Friday, 3 January 2020

Desire to Change is a Form of Self-Aggression...?

I've been reading"The Five Invitations, Discovering What Death Can Teach Us About Fully Living," by Frank Ostaseski, which is a wonderful book and I highly recommend it.  There have been so many wonderful morsels in this book that have stopped me in my tracks to be with before continuing. 

He included a quote by Pema Chodron, an American Buddhist Nun, that is one of those morsels for me. "The problem is that the desire to change yourself is fundamentally a form of aggression toward yourself."  Wow.  At face value, this goes totally against all the cultural conditioning I've had.  So, I wanted to dive into it!

The first word that hit me when I reread it was "desire."  In yoga scriptures, Kama is noted as the first of six main reactionary emotions which are inner enemies of the self that keep us in delusion.  Kama is the desire binding to sense and transient objects.  For example, seeing that new iPhone and you have to have it for life to be complete and feel happy. And you can't stop thinking about it! Only when you get it, that 'happiness' is fleeting. Our minds love to desire so many things and when we don't get them or we get them and don't want to loose them, the other five reactionary emotions occur.  This is attaching to impermanence and thinking it is 'Truth' or permanent. 

Going back to the quote, it is known that change is inevitable, it will happen.  We will all change and in fact, the basis of self-transformation is about changing from attaching to what is not real (asat) to what is real (sat).  Now change is being aggressive? What's wrong with wanting to be better?! So what does this quote mean??

What Pema Chodron is talking about for me is when we become attached to the idea (desire) that we aren't good enough, need to strive to be better, compare to others, and beat ourselves up when we 'fail.'  This is what most of us are conditioned to at a very young age. In school, it's about grades, being the best in activities, striving to do better.  Comparing ourselves to peers, to ideas of what success looks like.  Then we get an award or a grade and we still don't feel enough.  We push and push or don't tray at all.  This is the aggression towards ourselves. We strive for changing ourselves out of fear and self-doubt, like a hamster running in its wheel.  Never getting to the top.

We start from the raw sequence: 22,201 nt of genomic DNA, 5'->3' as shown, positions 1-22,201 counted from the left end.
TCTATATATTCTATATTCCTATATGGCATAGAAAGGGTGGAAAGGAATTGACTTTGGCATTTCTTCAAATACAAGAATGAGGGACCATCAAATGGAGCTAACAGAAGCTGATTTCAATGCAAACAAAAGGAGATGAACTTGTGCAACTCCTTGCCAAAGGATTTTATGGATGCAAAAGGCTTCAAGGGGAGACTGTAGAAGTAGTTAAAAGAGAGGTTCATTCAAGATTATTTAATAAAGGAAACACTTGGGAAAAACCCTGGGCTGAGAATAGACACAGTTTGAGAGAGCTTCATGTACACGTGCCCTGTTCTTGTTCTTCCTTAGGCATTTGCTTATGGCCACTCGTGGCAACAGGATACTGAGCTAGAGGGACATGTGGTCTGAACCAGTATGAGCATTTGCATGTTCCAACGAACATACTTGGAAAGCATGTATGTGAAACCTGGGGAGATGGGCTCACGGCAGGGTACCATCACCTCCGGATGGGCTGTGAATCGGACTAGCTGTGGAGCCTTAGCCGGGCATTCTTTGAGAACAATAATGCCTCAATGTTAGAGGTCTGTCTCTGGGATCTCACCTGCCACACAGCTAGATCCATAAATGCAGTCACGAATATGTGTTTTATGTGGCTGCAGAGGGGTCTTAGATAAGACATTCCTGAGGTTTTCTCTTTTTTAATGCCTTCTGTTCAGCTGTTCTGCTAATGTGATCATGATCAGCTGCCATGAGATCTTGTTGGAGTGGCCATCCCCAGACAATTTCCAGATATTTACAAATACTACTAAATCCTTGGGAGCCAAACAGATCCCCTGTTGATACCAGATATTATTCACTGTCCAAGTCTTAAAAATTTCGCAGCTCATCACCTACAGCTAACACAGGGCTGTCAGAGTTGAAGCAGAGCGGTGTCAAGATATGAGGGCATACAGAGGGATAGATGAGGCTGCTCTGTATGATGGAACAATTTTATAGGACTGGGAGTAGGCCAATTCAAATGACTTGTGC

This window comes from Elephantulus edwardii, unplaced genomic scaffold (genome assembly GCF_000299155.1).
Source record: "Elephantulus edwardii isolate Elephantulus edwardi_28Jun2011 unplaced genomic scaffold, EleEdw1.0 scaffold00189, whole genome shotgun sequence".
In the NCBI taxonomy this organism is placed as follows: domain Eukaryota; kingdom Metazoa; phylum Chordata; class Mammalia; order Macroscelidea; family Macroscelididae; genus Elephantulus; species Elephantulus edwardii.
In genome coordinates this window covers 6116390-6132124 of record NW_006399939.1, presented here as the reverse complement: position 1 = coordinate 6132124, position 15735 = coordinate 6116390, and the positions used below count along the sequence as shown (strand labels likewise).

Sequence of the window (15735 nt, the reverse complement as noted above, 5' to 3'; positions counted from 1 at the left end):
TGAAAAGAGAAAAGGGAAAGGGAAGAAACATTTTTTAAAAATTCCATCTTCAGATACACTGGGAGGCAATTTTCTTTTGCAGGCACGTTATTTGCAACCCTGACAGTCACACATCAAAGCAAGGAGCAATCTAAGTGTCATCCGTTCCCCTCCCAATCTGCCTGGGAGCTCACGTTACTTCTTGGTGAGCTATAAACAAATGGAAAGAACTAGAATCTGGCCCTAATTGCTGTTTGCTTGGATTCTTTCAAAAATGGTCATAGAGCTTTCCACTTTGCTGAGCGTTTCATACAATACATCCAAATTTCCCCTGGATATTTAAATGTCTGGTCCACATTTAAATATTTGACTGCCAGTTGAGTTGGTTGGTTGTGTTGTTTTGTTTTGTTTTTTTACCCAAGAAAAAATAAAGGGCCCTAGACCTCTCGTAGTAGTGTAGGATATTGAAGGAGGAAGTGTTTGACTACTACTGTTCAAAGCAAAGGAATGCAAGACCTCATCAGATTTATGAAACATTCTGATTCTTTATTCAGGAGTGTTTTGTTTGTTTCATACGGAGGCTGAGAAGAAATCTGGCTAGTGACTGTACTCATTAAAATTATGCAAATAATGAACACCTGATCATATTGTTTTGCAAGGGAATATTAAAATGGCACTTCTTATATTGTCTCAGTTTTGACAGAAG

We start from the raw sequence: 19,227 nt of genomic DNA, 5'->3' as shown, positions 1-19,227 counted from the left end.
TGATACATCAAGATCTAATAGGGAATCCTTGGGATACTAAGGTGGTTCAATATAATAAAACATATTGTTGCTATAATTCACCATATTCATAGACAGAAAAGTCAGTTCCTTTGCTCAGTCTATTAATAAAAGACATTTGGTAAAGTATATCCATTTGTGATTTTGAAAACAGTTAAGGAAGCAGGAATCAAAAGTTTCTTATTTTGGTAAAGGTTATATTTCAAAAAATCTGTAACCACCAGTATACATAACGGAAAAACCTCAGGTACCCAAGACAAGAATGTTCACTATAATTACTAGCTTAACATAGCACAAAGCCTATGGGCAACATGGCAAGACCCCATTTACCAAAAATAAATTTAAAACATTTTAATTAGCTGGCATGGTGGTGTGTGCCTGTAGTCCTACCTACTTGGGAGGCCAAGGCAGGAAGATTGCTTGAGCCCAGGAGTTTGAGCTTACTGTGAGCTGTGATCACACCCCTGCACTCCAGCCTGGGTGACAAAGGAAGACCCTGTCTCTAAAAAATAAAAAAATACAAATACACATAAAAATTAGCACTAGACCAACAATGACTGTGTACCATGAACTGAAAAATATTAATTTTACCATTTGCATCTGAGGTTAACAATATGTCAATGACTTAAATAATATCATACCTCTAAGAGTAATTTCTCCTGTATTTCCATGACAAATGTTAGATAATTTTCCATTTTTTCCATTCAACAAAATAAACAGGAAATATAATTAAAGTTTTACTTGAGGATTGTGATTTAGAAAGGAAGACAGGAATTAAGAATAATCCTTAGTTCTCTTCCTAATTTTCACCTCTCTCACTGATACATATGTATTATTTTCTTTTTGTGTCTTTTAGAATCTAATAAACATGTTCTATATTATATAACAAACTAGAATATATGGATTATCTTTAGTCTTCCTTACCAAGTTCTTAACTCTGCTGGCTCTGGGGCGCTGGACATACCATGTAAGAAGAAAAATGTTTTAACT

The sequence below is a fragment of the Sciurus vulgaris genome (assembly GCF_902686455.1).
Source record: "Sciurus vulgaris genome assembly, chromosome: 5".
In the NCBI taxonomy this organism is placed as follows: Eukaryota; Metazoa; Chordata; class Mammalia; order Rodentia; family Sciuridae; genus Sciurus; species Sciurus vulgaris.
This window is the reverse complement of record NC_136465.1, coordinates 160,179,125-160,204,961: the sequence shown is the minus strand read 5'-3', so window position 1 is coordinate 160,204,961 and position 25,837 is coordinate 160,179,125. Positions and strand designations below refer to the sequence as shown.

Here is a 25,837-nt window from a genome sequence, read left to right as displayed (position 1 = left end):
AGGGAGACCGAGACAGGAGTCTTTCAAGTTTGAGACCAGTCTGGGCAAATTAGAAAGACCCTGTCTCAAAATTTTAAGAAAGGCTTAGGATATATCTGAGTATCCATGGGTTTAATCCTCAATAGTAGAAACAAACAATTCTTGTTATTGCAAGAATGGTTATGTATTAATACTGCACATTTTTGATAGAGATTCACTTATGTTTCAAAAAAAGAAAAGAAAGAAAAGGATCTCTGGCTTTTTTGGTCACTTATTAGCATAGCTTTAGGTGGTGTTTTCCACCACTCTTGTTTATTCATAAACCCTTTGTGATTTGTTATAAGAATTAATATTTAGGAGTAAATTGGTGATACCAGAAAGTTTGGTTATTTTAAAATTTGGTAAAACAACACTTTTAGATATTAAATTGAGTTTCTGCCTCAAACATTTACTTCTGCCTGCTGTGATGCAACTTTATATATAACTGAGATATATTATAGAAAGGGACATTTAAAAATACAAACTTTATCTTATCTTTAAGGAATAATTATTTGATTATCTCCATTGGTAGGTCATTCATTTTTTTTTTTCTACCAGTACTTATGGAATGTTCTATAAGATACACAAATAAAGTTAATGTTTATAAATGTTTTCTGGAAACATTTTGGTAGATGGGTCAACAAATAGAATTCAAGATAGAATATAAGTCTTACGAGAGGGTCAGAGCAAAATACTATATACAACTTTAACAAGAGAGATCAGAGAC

This fall I was reflecting on the six inner enemies of the self and really, it all came back to Kama or desire.  Desire, for me, leads to future thinking and planning.  My mind loves fantasizing about the future (Moha) and what I've noticed when my mind is doing that, my body is tense, right shoulder rising towards my ear, jaw tight and head forward.  My breath is short and shallow or I'm barely breathing.  My body tells me it's not a good place to be but my mind thinks it's on top of the world. The desire of things to go a certain way or look a certain way is exhausting, yet my mind is so conditioned to it. It's a comfort zone, even though not a healthy one. 

When change is about focusing and attaching to an outcome, then inevitably it opens up for aggression.  What I have found and been taught, is that setting an intention and doing actions is what we can control, the outcome is whatever it will be.  An example for myself is setting an intention of living a more present and peaceful life.  I keeping this in mind, it has led me to changing how I work so that there is less stress, more down time for me, and doing enough financially but not needing to be the best.  There are times I've had to redirect my mind back to the intention rather than the future fantasy my mind desires. 

This just brought to my mind an innocent and culturally normal question I've been asked lately with an upcoming transition.  "Are you excited?!"  This is actually such a loaded question.  There's been an assumption on some level that what I'm leaving is "bad" and what I'm moving towards is "good."  If I answer that in the moment, in the present, my response has been "I'm just trying to stay where I'm at finishing things up here."  In those moments, I really feel neutral.  If I've had a challenging day or a draining day, I'm more likely to feel "so ready" for change and the future fantasy thinking can start, which really doesn't help or change how I'm feeling. I just love seeing how such a simply and often used question around change or transition can be so limiting to the full experience.

I've been on the path to slow down and discover more and more what it means to live from a place of love and compassion, especially towards myself, for some time now. Since, as a person who works with others, I can not be my best if I'm not my best towards myself. 

When I take a breath, come back to what is happening right now, everything relaxes in my body. I feel at ease and content.  I'm able to be kind and compassionate to myself.  I can let go of the story more easily.  It's not as exciting or flashy or sexy, but it feels like exactly where I need to be.

The question come to my mind is "What would it be like if I could live each day as 'I am enough.'"



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